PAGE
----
The potential for contamination of drinking water aquifers is a major concern in the Keystone State, which has more people served by well water than any state but Michigan, according to a 2009 analysis year prepared for the state legislature. The chief bulwark against water pollution is a separating wall—a casing made of tons of steel and cement—built in each gas well not only to protect the environment, but also to ensure the valuable gas doesn’t escape.

Hanger says there hasn’t been a single confirmed case of frack fluid migrating from the shale layer deep underground to the shallow drinking water supplies in Pennsylvania.

However, about 20 to 50 percent of the drilling liquid flows back to the surface, most of it right after the well is completed. And that’s when proven trouble can occur.

This “produced water,” which includes the frack chemicals, is a super-salty brine, prone to bacterial growth, and potentially contaminated with heavy metals. “It smells like turpentine,” says Conrad Dan Volz, director of the Center for Healthy Environments and Communities at the University of Pittsburgh’s Graduate School of Public Health, who has been researching the environmental impact. “It’s not water of any kind.”

State regulations say the frack fluid has to be collected and disposed of as an industrial waste, or it can be treated and reused to drill more wells, a practice pioneered in Pennsylvania within the past year. (Related: “Forcing Gas Out of Rock With Water”) Hanger says the water reuse is in no small measure a result of the DEP’s tough stance on wastewater handling.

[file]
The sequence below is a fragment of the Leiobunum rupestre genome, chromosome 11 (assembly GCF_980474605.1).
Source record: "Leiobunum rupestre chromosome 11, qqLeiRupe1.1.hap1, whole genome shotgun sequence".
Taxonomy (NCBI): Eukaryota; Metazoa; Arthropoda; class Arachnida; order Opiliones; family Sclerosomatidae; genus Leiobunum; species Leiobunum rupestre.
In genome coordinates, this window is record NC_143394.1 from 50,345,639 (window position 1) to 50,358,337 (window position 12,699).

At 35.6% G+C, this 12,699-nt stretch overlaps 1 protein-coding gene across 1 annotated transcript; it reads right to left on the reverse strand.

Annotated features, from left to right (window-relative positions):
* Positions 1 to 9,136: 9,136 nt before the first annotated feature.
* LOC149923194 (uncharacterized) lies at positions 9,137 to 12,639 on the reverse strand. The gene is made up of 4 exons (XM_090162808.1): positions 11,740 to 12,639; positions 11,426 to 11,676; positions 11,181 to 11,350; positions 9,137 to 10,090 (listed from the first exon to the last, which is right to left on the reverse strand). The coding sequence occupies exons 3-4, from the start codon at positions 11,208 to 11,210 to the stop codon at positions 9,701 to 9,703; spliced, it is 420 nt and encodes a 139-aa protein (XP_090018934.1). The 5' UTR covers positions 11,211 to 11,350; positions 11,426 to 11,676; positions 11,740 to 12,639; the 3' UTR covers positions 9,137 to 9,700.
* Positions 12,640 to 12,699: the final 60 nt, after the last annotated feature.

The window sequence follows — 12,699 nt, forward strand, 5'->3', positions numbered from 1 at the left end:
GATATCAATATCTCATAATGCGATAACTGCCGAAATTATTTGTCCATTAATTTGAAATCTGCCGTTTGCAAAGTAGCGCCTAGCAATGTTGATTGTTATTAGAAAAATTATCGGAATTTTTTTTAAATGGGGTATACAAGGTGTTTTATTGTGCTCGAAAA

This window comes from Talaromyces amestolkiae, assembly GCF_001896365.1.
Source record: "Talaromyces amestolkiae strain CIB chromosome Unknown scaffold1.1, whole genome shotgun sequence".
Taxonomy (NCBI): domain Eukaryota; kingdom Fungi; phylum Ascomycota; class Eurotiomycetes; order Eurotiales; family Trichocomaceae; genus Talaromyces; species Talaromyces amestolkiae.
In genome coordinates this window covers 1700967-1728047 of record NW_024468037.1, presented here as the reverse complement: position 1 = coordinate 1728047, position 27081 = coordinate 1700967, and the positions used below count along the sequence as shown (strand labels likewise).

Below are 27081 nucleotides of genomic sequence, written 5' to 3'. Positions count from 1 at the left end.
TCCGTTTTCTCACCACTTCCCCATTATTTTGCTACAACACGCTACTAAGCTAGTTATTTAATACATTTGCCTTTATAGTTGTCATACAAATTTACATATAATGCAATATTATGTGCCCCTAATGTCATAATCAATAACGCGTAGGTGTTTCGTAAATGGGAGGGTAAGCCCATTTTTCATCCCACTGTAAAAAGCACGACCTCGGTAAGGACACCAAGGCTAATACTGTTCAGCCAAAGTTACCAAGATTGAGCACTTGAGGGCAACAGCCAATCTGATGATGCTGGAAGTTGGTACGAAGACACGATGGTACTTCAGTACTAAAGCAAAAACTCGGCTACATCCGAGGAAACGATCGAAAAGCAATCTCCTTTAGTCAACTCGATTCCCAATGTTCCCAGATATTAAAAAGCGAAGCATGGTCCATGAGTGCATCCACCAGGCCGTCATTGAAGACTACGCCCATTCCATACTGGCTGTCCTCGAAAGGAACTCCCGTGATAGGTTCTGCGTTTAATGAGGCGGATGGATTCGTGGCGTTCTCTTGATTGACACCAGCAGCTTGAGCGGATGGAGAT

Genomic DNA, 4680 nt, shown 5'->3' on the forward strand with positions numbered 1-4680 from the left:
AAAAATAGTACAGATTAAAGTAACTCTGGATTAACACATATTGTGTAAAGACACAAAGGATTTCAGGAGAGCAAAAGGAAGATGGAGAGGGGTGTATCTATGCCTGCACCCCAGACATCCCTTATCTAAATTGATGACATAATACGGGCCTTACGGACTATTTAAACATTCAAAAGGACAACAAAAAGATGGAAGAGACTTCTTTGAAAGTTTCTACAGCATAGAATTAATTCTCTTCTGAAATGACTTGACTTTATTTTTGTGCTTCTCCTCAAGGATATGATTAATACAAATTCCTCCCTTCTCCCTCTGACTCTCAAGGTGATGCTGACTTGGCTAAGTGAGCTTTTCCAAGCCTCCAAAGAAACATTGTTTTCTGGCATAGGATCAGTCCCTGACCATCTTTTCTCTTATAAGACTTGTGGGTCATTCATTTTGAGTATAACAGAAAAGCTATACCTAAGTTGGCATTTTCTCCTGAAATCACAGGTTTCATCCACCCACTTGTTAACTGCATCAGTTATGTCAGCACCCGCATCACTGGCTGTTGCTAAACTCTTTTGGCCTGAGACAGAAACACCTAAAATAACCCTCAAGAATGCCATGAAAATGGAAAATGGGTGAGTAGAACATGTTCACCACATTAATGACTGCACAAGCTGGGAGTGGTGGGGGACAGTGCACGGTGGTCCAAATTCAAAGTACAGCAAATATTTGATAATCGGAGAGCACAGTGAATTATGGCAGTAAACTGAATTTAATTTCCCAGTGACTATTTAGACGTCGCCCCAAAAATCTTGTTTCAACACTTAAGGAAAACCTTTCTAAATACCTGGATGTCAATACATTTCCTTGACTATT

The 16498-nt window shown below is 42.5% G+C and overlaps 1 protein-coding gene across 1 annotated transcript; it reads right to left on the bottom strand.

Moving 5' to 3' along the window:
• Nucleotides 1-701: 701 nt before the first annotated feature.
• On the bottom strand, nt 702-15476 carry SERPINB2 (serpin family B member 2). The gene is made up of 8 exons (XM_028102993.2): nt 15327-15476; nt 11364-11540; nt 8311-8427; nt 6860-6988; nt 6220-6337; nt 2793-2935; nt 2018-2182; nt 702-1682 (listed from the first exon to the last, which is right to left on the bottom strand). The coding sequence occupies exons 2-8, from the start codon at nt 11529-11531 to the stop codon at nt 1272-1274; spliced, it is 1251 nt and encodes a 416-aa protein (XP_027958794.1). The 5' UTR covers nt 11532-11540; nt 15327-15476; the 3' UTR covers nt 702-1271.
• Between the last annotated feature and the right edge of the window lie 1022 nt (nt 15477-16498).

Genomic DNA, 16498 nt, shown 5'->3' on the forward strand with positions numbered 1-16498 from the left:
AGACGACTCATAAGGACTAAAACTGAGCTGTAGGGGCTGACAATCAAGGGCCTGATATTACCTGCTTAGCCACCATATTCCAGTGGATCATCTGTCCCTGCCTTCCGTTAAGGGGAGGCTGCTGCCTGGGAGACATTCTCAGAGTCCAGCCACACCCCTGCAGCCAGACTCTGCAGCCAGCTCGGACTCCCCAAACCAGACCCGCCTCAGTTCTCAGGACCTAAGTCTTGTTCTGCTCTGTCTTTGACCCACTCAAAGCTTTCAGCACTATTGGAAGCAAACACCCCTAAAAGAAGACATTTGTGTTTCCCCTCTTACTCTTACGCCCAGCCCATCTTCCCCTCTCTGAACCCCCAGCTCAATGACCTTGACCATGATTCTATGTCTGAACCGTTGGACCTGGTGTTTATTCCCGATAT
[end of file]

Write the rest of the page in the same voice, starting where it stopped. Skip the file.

But in at least 130 cases documented since 2008 by the DEP, drilling wastewater has spilled into creeks and tributaries due to holding pond overflows, pump failures, and other errors. There have been at least two small fish kills. One occurred in October 2009, soon after Range started its program to reuse frack fluid: about 10,500 gallons (40,000 liters/250 barrels) leaked from a broken pipeline joint and killed about 170 creek chubs, blacknose dace, and other small fish, along with some salamanders and frogs in Brush Run, 30 miles southwest of Pittsburgh. Range says the fish killed collectively weighed about a pound. The company suspects vandalism, because bolts had been removed from the pipe connection. But no perpetrators have been tracked down, and the company was fined $140,000 for polluting a high-quality waterway. (Range since has switched to using unbolted high-density polyethylene pipeline to transfer its drilling fluid, Pitzarella says.)

In another case, involving East Resources* in north-central Pennsylvania, the state quarantined cattle exposed to wastewater that leaked from a containment pond and killed grass over 1,200 square feet on a farm. State agriculture officials said they acted to prevent contaminated beef from entering the food chain, since the water contained the heavy metal strontium, a substance especially toxic to children and one that lingers long in an animal’s system.

In a case that echoed the BP oil spill, although the results certainly weren’t as severe, an EOG Resources well blew out on June 3, with natural gas and frack fluid spewing for 16 hours from the gas well on hunting club land inside the Moshannon State Forest in central Pennsylvania. (Related: “Parks, Forests Eyed for the Fuel Beneath”) There should have been at least two pressure barriers or blowout preventers in the underground piping to prevent contaminated fluid from flowing to the surface, but only one barrier was in place, and it was damaged, the DEP’s investigation showed. EOG was hit with the harshest punishment to date by Pennsylvania’s shale regulators—a fine of $353,000 and temporary suspension from drilling.